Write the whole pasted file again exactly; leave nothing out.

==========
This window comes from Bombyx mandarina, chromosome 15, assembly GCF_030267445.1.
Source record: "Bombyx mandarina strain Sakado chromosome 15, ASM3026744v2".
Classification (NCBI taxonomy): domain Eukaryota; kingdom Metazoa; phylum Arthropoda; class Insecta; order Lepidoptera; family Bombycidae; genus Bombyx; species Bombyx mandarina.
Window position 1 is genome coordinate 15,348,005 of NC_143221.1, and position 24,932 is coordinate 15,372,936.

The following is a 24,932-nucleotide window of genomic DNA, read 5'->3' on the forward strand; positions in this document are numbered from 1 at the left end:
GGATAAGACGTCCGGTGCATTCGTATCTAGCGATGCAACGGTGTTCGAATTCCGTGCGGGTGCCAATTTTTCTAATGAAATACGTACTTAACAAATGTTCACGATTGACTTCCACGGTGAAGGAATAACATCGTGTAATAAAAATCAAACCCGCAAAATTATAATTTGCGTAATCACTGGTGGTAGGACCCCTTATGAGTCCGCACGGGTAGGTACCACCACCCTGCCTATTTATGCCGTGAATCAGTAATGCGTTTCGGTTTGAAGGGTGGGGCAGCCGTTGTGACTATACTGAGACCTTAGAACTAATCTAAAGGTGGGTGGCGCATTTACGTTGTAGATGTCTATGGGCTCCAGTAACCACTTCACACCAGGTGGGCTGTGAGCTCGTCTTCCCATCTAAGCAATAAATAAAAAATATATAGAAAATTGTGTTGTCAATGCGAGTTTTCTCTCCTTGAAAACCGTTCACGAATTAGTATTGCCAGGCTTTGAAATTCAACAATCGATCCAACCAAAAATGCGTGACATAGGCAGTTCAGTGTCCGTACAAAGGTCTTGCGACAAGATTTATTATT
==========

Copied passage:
This window comes from Bombyx mandarina, chromosome 15, assembly GCF_030267445.1.
Source record: "Bombyx mandarina strain Sakado chromosome 15, ASM3026744v2".
Classification (NCBI taxonomy): domain Eukaryota; kingdom Metazoa; phylum Arthropoda; class Insecta; order Lepidoptera; family Bombycidae; genus Bombyx; species Bombyx mandarina.
Window position 1 is genome coordinate 15,348,005 of NC_143221.1, and position 24,932 is coordinate 15,372,936.

The following is a 24,932-nucleotide window of genomic DNA, read 5'->3' on the forward strand; positions in this document are numbered from 1 at the left end:
GGATAAGACGTCCGGTGCATTCGTATCTAGCGATGCAACGGTGTTCGAATTCCGTGCGGGTGCCAATTTTTCTAATGAAATACGTACTTAACAAATGTTCACGATTGACTTCCACGGTGAAGGAATAACATCGTGTAATAAAAATCAAACCCGCAAAATTATAATTTGCGTAATCACTGGTGGTAGGACCCCTTATGAGTCCGCACGGGTAGGTACCACCACCCTGCCTATTTATGCCGTGAATCAGTAATGCGTTTCGGTTTGAAGGGTGGGGCAGCCGTTGTGACTATACTGAGACCTTAGAACTAATCTAAAGGTGGGTGGCGCATTTACGTTGTAGATGTCTATGGGCTCCAGTAACCACTTCACACCAGGTGGGCTGTGAGCTCGTCTTCCCATCTAAGCAATAAATAAAAAATATATAGAAAATTGTGTTGTCAATGCGAGTTTTCTCTCCTTGAAAACCGTTCACGAATTAGTATTGCCAGGCTTTGAAATTCAACAATCGATCCAACCAAAAATGCGTGACATAGGCAGTTCAGTGTCCGTACAAAGGTCTTGCGACAAGATTTATTATT